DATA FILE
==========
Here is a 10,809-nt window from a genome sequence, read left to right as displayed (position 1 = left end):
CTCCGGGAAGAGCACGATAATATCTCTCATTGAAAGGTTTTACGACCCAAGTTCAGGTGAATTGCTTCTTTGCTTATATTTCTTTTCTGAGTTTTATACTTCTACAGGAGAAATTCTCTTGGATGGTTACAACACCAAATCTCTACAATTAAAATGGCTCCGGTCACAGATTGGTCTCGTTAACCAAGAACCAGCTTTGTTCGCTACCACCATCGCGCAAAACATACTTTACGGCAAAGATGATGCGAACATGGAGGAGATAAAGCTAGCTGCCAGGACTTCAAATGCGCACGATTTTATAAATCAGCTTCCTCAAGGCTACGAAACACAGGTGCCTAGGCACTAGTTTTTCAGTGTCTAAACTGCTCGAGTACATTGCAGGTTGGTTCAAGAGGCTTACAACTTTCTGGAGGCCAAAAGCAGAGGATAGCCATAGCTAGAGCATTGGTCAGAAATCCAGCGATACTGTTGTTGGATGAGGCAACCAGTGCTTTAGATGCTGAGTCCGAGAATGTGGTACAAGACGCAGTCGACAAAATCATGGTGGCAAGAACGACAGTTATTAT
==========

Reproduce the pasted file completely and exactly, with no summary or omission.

Here is a 10,809-nt window from a genome sequence, read left to right as displayed (position 1 = left end):
CTCCGGGAAGAGCACGATAATATCTCTCATTGAAAGGTTTTACGACCCAAGTTCAGGTGAATTGCTTCTTTGCTTATATTTCTTTTCTGAGTTTTATACTTCTACAGGAGAAATTCTCTTGGATGGTTACAACACCAAATCTCTACAATTAAAATGGCTCCGGTCACAGATTGGTCTCGTTAACCAAGAACCAGCTTTGTTCGCTACCACCATCGCGCAAAACATACTTTACGGCAAAGATGATGCGAACATGGAGGAGATAAAGCTAGCTGCCAGGACTTCAAATGCGCACGATTTTATAAATCAGCTTCCTCAAGGCTACGAAACACAGGTGCCTAGGCACTAGTTTTTCAGTGTCTAAACTGCTCGAGTACATTGCAGGTTGGTTCAAGAGGCTTACAACTTTCTGGAGGCCAAAAGCAGAGGATAGCCATAGCTAGAGCATTGGTCAGAAATCCAGCGATACTGTTGTTGGATGAGGCAACCAGTGCTTTAGATGCTGAGTCCGAGAATGTGGTACAAGACGCAGTCGACAAAATCATGGTGGCAAGAACGACAGTTATTAT